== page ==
Early look at Obama's health law premiums: Average of $270 a month for 21-year-olds
Rogelio V. Solis, File, Associated Press
WASHINGTON — Coverage under President Barack Obama's health care law won't be cheap, but cost-conscious consumers hunting for lower premiums will have plenty of options, according to two independent private studies.
A study released Thursday by the nonprofit Kaiser Family Foundation found that government tax credits would lower the sticker price on a benchmark "silver" policy to a little over $190 a month for single people making about $29,000, regardless of their age.
By pairing their tax credit with a stripped-down "bronze" policy, some younger consumers can bring their premiums down to the range of $100 to $140 a month, while older people can drive their monthly cost even lower — well below $100 — if they are willing to take a chance with higher deductibles and copays.
A separate study released Wednesday from Avalere Health, a private data analysis firm, took a wide-angle view, averaging the sticker prices of policies at different coverage levels.
Before tax credits that act like a discount, premiums for a 21-year-old buying a mid-range "silver" policy would be about $270 a month, the Avalere study found. List-price premiums for a 40-year-old buying a mid-range plan will average close to $330. For a 60-year-old, they were nearly double that at $615 a month.
Starting Oct. 1, those who don't have health care coverage on the job can go to new online insurance markets in their states to shop for a private plan and find out if they qualify for a tax credit. An estimated 4 out 5 consumers in the new markets will be eligible for some level of tax credit.
Come Jan. 1, virtually all Americans will be required to have coverage, or face fines. At the same time, insurance companies will no longer be able to turn away people in poor health.
The Obama administration, which is running the markets or taking the lead in 35 states, is not expected to release final premiums until close to the Oct. 1 launch date. But the two private studies provide an early look at the emerging market.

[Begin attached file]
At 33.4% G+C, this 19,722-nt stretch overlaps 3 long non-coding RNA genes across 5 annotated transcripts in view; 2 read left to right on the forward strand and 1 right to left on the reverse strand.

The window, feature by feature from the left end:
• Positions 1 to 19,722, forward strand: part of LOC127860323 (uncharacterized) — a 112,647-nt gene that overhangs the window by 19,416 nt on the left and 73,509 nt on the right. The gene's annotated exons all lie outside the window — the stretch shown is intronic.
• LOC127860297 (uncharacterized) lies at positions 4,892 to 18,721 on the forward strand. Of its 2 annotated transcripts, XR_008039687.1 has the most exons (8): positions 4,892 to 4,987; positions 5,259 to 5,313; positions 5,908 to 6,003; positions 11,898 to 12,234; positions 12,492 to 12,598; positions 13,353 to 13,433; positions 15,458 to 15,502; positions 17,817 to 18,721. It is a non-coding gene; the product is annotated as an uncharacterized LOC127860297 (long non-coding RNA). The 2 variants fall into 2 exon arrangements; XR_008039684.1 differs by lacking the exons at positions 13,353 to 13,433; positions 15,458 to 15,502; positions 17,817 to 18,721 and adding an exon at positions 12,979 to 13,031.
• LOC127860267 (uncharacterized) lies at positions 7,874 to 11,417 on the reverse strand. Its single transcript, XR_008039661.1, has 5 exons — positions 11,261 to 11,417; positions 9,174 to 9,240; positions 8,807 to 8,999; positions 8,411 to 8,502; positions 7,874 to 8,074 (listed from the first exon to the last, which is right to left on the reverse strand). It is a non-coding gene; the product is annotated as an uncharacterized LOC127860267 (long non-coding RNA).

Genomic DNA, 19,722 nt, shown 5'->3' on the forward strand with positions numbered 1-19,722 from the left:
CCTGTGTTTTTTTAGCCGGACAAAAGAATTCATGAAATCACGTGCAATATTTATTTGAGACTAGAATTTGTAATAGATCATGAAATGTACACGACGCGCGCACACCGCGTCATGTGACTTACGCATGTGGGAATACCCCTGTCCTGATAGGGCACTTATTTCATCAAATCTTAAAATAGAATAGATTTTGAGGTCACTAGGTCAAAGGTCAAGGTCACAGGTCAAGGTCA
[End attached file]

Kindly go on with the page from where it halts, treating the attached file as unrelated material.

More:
Caroline Pearson, lead author of the Avalere study, said it will be competitive, but there will be big price differences among age groups, states and even within states.
The bottom line is mixed: Many consumers will like their new options, particularly if they qualify for a tax credit. But others may have to stretch to afford coverage.
"We are seeing competitive offerings in every market if you buy toward the low end of what's available," said Pearson, a vice president of Avalere.
However, for uninsured people who are paying nothing today, "this is still a big cost that they're expected to fit into their budgets," Pearson added.
The Obama administration said consumers will have options that are cheaper than the averages presented in the Avalere study. "We're consistently seeing that premiums will be lower than expected," she said. "For the many people that qualify for a tax credit, the cost will be even lower."
The Kaiser study found that while premiums will vary significantly across the country, they are generally coming in lower than forecast by the government's own experts. It cautioned against comparing premiums under Obama's law to what individually insured people currently pay, because the new coverage is more robust.
Avalere crunched the numbers on premiums filed by insurers in 11 states and Washington, D.C. Kaiser analyzed 17 states and the District of Columbia. Both studies included a mix of states running their own insurance markets and ones in which the federal government will take charge.
The states analyzed by Avalere were California, Connecticut, Indiana, Maryland, New York, Ohio, Rhode Island, South Dakota, Vermont, Virginia and Washington.
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